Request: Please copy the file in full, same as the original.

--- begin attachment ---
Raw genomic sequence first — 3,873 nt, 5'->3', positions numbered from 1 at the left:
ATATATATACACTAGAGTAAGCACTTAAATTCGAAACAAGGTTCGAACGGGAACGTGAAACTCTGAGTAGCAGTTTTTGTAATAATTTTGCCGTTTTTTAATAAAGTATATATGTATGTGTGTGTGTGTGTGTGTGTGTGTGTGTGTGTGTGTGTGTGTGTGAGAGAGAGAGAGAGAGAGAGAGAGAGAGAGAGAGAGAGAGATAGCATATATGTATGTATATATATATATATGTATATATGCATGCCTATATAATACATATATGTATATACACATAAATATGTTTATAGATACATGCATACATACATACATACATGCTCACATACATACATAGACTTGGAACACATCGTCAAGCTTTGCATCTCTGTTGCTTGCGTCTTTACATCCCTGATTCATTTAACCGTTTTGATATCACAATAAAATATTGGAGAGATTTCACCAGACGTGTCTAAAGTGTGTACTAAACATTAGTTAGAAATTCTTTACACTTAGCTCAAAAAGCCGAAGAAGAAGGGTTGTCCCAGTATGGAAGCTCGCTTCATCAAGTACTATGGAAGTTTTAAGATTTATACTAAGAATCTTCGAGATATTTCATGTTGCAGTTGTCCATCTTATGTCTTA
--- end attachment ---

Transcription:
Raw genomic sequence first — 3,873 nt, 5'->3', positions numbered from 1 at the left:
ATATATATACACTAGAGTAAGCACTTAAATTCGAAACAAGGTTCGAACGGGAACGTGAAACTCTGAGTAGCAGTTTTTGTAATAATTTTGCCGTTTTTTAATAAAGTATATATGTATGTGTGTGTGTGTGTGTGTGTGTGTGTGTGTGTGTGTGTGTGTGTGAGAGAGAGAGAGAGAGAGAGAGAGAGAGAGAGAGAGAGAGATAGCATATATGTATGTATATATATATATATGTATATATGCATGCCTATATAATACATATATGTATATACACATAAATATGTTTATAGATACATGCATACATACATACATACATGCTCACATACATACATAGACTTGGAACACATCGTCAAGCTTTGCATCTCTGTTGCTTGCGTCTTTACATCCCTGATTCATTTAACCGTTTTGATATCACAATAAAATATTGGAGAGATTTCACCAGACGTGTCTAAAGTGTGTACTAAACATTAGTTAGAAATTCTTTACACTTAGCTCAAAAAGCCGAAGAAGAAGGGTTGTCCCAGTATGGAAGCTCGCTTCATCAAGTACTATGGAAGTTTTAAGATTTATACTAAGAATCTTCGAGATATTTCATGTTGCAGTTGTCCATCTTATGTCTTA